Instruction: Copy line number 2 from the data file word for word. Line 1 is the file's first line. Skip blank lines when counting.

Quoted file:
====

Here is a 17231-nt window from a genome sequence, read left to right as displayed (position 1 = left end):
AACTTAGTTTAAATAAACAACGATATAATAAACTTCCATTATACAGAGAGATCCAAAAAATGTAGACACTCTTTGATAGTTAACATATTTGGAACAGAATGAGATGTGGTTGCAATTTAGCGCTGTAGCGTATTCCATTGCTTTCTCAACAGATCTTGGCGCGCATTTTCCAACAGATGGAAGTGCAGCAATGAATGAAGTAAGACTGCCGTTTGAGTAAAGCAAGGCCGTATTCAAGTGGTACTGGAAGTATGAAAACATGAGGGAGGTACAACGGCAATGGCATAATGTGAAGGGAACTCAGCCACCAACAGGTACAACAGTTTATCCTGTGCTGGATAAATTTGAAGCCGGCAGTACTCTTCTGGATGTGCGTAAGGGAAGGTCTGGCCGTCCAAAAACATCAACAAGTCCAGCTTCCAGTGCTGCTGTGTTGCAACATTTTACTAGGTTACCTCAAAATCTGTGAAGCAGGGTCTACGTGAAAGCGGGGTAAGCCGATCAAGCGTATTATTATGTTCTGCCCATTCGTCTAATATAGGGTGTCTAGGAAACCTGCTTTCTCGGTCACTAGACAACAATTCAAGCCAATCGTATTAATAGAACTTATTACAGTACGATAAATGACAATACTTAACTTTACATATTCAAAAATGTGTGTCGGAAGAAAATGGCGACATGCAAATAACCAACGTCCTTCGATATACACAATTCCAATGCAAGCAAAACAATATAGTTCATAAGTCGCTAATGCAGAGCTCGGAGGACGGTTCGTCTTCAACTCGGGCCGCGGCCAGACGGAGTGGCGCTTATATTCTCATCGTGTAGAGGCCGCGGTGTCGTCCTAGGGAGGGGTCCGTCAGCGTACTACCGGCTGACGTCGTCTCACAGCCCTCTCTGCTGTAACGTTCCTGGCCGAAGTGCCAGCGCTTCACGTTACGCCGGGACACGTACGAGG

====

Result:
AACTTAGTTTAAATAAACAACGATATAATAAACTTCCATTATACAGAGAGATCCAAAAAATGTAGACACTCTTTGATAGTTAACATATTTGGAACAGAATGAGATGTGGTTGCAATTTAGCGCTGTAGCGTATTCCATTGCTTTCTCAACAGATCTTGGCGCGCATTTTCCAACAGATGGAAGTGCAGCAATGAATGAAGTAAGACTGCCGTTTGAGTAAAGCAAGGCCGTATTCAAGTGGTACTGGAAGTATGAAAACATGAGGGAGGTACAACGGCAATGGCATAATGTGAAGGGAACTCAGCCACCAACAGGTACAACAGTTTATCCTGTGCTGGATAAATTTGAAGCCGGCAGTACTCTTCTGGATGTGCGTAAGGGAAGGTCTGGCCGTCCAAAAACATCAACAAGTCCAGCTTCCAGTGCTGCTGTGTTGCAACATTTTACTAGGTTACCTCAAAATCTGTGAAGCAGGGTCTACGTGAAAGCGGGGTAAGCCGATCAAGCGTATTATTATGTTCTGCCCATTCGTCTAATATAGGGTGTCTAGGAAACCTGCTTTCTCGGTCACTAGACAACAATTCAAGCCAATCGTATTAATAGAACTTATTACAGTACGATAAATGACAATACTTAACTTTACATATTCAAAAATGTGTGTCGGAAGAAAATGGCGACATGCAAATAACCAACGTCCTTCGATATACACAATTCCAATGCAAGCAAAACAATATAGTTCATAAGTCGCTAATGCAGAGCTCGGAGGACGGTTCGTCTTCAACTCGGGCCGCGGCCAGACGGAGTGGCGCTTATATTCTCATCGTGTAGAGGCCGCGGTGTCGTCCTAGGGAGGGGTCCGTCAGCGTACTACCGGCTGACGTCGTCTCACAGCCCTCTCTGCTGTAACGTTCCTGGCCGAAGTGCCAGCGCTTCACGTTACGCCGGGACACGTACGAGG